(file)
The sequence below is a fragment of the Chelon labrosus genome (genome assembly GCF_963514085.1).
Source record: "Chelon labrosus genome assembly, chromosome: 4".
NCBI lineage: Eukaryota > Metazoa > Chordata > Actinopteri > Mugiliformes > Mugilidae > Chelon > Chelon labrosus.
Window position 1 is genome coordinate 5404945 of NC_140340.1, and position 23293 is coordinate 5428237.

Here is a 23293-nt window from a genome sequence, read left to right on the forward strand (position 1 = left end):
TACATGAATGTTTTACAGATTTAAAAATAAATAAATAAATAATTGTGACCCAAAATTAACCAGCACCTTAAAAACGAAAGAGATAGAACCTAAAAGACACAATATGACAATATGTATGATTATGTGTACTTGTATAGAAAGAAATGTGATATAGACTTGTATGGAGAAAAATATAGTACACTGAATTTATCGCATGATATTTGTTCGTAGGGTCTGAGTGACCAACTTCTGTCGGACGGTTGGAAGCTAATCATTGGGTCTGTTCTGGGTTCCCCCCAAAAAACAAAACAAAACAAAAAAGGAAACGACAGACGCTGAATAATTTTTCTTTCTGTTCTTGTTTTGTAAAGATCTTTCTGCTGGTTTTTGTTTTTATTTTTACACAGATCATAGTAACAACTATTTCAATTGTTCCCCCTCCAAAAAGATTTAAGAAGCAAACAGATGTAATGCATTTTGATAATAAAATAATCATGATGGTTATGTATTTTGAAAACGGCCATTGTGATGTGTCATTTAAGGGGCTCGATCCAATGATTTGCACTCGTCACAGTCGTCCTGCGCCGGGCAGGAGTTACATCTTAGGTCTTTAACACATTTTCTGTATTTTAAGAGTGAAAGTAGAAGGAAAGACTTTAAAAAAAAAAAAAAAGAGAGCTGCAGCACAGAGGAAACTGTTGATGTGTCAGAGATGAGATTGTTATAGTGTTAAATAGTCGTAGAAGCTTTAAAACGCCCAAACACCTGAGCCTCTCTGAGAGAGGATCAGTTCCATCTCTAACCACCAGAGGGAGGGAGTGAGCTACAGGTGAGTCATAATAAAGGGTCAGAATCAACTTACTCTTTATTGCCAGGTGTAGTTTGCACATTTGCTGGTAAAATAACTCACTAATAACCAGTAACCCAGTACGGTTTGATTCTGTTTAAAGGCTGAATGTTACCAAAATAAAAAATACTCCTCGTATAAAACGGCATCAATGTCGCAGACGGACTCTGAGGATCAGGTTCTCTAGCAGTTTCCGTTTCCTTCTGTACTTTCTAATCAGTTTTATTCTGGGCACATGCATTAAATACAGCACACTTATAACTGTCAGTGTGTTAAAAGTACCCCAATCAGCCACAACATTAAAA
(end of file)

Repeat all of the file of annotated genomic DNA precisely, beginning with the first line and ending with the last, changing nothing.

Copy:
The sequence below is a fragment of the Chelon labrosus genome (genome assembly GCF_963514085.1).
Source record: "Chelon labrosus genome assembly, chromosome: 4".
NCBI lineage: Eukaryota > Metazoa > Chordata > Actinopteri > Mugiliformes > Mugilidae > Chelon > Chelon labrosus.
Window position 1 is genome coordinate 5404945 of NC_140340.1, and position 23293 is coordinate 5428237.

Here is a 23293-nt window from a genome sequence, read left to right on the forward strand (position 1 = left end):
TACATGAATGTTTTACAGATTTAAAAATAAATAAATAAATAATTGTGACCCAAAATTAACCAGCACCTTAAAAACGAAAGAGATAGAACCTAAAAGACACAATATGACAATATGTATGATTATGTGTACTTGTATAGAAAGAAATGTGATATAGACTTGTATGGAGAAAAATATAGTACACTGAATTTATCGCATGATATTTGTTCGTAGGGTCTGAGTGACCAACTTCTGTCGGACGGTTGGAAGCTAATCATTGGGTCTGTTCTGGGTTCCCCCCAAAAAACAAAACAAAACAAAAAAGGAAACGACAGACGCTGAATAATTTTTCTTTCTGTTCTTGTTTTGTAAAGATCTTTCTGCTGGTTTTTGTTTTTATTTTTACACAGATCATAGTAACAACTATTTCAATTGTTCCCCCTCCAAAAAGATTTAAGAAGCAAACAGATGTAATGCATTTTGATAATAAAATAATCATGATGGTTATGTATTTTGAAAACGGCCATTGTGATGTGTCATTTAAGGGGCTCGATCCAATGATTTGCACTCGTCACAGTCGTCCTGCGCCGGGCAGGAGTTACATCTTAGGTCTTTAACACATTTTCTGTATTTTAAGAGTGAAAGTAGAAGGAAAGACTTTAAAAAAAAAAAAAAAGAGAGCTGCAGCACAGAGGAAACTGTTGATGTGTCAGAGATGAGATTGTTATAGTGTTAAATAGTCGTAGAAGCTTTAAAACGCCCAAACACCTGAGCCTCTCTGAGAGAGGATCAGTTCCATCTCTAACCACCAGAGGGAGGGAGTGAGCTACAGGTGAGTCATAATAAAGGGTCAGAATCAACTTACTCTTTATTGCCAGGTGTAGTTTGCACATTTGCTGGTAAAATAACTCACTAATAACCAGTAACCCAGTACGGTTTGATTCTGTTTAAAGGCTGAATGTTACCAAAATAAAAAATACTCCTCGTATAAAACGGCATCAATGTCGCAGACGGACTCTGAGGATCAGGTTCTCTAGCAGTTTCCGTTTCCTTCTGTACTTTCTAATCAGTTTTATTCTGGGCACATGCATTAAATACAGCACACTTATAACTGTCAGTGTGTTAAAAGTACCCCAATCAGCCACAACATTAAAA